Make way for
the courtesy cop
Q: I was wondering how you felt about speaking up to strangers who commit minor but nagging offenses against common courtesy. Is a gentle public shaming still appropriate?
Almost every day, I encounter people who litter, block entrances while they talk on their cell phones, wantonly cut into lines. Last week I saw a man (not apparently homeless) urinating in the street in broad daylight on my own block, and said nothing. How do the bounds of public order get set and maintained, if not by people speaking up (respectfully) when those bounds are crossed?
Last week I turned around in an airplane seat and said politely but firmly to the woman behind me, who continued blathering on her cell phone even as the emergency video started playing, "You need to hang up now." She did.
I felt terrific. That leads me to wonder: What, if anything, should I say to the public urinator or the candy-wrapper-tosser?
A: I'm all for gentle public shaming, but only for those who don't know or care that they're committing an offense. Not that you've suggested this, but license to shame is often mistaken for license to take down everybody, even those who are clearly apologetic and/or overburdened. That's just high-road rage.
Even where civic shame is well deserved, it's important to navigate carefully between two boundaries: personal safety on one side, and personal nudg-ety on the other.
The former is obvious. A realistic calculation of your vulnerability has to precede anyone's decision to intervene. True for men and women, big and small. Remember, we're addressing only "minor" offenses here.
The latter boundary is fuzzier, but requires a similar, on-the-spot, gut calculation. Good choices: "Excuse me, the back of the line is here," to a proximate line-cutter, or "Excuse me, I think you dropped this" to trash-droppers.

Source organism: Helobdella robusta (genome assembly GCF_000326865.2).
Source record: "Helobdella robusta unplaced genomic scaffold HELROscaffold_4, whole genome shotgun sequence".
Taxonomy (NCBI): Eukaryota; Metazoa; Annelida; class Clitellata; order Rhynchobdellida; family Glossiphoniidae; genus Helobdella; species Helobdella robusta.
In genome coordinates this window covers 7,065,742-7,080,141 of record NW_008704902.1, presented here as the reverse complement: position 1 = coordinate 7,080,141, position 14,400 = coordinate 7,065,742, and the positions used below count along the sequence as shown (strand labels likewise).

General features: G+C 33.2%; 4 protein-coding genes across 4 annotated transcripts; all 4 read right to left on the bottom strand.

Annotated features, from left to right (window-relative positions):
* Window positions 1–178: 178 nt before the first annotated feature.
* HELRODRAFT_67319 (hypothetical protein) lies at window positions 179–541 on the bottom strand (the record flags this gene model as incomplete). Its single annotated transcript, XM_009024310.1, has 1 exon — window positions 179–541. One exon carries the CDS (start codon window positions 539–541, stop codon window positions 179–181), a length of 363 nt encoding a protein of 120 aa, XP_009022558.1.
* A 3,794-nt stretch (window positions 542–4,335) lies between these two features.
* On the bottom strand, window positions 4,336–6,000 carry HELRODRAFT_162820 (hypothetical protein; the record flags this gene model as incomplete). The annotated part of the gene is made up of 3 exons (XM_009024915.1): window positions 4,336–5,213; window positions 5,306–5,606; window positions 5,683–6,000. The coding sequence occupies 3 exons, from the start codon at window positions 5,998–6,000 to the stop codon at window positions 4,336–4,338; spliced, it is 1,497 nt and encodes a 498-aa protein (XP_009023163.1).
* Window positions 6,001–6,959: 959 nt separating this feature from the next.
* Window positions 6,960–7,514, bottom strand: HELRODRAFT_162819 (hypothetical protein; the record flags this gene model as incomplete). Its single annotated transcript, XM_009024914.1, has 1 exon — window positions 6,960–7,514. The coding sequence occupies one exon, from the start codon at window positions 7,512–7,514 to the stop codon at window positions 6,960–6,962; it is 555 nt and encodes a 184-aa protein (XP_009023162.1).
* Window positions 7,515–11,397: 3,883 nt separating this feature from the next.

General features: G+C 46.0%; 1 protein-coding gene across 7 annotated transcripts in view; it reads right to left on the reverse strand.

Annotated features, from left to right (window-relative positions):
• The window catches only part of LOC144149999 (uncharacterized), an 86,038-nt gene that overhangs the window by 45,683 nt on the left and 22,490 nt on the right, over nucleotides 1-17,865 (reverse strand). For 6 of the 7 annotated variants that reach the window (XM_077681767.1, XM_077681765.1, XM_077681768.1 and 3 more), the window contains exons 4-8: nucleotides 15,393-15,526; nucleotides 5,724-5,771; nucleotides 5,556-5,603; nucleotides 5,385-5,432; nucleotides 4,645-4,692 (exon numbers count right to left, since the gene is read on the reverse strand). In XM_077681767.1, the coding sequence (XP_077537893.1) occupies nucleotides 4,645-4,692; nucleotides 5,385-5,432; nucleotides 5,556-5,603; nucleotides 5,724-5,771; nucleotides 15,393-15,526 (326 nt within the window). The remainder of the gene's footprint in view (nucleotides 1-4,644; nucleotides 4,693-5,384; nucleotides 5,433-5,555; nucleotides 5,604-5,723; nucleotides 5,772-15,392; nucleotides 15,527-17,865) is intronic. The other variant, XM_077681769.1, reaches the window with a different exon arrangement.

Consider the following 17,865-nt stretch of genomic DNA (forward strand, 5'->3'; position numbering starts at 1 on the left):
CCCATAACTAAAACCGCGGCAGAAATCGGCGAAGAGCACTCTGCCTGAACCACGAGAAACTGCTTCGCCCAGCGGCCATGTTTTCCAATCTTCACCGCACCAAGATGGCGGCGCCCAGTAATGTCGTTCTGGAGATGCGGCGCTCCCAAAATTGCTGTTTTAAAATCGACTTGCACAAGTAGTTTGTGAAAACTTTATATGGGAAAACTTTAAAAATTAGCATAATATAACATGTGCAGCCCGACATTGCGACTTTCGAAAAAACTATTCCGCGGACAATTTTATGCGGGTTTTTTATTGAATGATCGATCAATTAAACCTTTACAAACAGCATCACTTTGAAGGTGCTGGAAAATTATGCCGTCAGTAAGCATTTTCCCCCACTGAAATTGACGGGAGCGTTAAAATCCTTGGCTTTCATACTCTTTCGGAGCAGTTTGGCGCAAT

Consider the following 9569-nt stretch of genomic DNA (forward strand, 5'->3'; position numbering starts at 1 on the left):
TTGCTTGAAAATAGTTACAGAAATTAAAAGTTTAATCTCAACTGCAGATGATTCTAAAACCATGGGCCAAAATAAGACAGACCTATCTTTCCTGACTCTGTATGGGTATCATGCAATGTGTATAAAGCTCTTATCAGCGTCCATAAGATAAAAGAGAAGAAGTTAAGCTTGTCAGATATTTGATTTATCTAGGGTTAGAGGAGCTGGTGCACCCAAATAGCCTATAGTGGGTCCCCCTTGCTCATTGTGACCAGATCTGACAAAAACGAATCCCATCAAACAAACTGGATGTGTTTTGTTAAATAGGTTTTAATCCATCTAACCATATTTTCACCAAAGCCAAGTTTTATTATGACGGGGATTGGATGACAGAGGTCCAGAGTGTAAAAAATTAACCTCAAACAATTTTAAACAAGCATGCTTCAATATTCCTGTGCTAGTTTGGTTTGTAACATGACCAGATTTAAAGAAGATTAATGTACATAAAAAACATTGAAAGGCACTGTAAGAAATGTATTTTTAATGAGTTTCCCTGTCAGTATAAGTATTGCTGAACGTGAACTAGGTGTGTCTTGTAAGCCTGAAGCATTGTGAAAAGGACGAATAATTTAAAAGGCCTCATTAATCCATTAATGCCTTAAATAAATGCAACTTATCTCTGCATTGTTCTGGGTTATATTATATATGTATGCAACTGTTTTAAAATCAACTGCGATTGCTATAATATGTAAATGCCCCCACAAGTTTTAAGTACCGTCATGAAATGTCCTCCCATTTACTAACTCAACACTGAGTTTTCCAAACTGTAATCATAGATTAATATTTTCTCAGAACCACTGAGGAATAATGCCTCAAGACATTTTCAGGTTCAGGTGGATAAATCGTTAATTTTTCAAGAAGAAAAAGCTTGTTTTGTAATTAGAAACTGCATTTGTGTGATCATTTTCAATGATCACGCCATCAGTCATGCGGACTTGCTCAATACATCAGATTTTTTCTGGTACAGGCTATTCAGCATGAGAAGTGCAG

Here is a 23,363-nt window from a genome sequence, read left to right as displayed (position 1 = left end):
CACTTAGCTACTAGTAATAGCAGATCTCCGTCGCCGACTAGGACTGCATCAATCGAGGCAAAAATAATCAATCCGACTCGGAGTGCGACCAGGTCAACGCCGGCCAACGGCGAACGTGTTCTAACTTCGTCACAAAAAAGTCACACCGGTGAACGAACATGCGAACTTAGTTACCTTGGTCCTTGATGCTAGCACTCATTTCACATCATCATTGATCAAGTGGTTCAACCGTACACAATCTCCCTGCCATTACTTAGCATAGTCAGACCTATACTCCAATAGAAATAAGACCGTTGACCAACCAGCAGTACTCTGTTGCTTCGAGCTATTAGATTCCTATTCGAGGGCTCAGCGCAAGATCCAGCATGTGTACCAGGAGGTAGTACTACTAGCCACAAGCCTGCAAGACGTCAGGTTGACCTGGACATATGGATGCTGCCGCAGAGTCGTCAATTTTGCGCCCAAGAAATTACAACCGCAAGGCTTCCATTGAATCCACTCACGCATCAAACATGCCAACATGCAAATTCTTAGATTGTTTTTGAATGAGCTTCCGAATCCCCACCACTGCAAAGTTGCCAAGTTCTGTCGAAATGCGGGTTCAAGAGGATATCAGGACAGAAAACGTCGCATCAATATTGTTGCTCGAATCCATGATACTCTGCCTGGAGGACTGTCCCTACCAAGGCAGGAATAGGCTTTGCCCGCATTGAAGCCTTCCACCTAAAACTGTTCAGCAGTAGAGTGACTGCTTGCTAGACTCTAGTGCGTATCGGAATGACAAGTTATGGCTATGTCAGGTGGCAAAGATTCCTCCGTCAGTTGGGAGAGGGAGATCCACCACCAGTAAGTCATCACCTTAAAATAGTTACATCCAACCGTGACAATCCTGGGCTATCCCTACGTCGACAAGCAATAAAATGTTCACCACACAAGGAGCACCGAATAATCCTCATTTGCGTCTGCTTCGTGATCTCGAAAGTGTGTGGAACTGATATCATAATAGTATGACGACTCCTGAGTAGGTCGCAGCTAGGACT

Note the fig leaf of allowing for the possibility that the offense was accidental. Technically, that means it's not public shaming so much as public not-shaming-even-though-we-both-know-you're-so-busted.
The response from the offender may still be unprintable. But then you just say "Have a nice day," and pick up the trash yourself.
Speaking up works best if everyone does a little bit. When one person vows to take on every single nagging offense against common courtesy, his stance at that moment becomes antagonistic — and he becomes a nagging offense to common courtesy himself.
How does boyfriend
Q: My boyfriend and I are the same height. He thinks he is short and doesn't like me to wear heels that make me the least bit taller. He doesn't say so, exactly, but he sulks if I try to wear them. Is it really my job to make sure he always is happy, or is it okay to be a "heel" once in a while?
A: Whether you wear flats when you'd prefer heels, or wear heels when you'd prefer a date who wasn't sulking, dating someone immature will always cost you something. As always, it's a matter of deciding whether his other qualities are worth that particular price.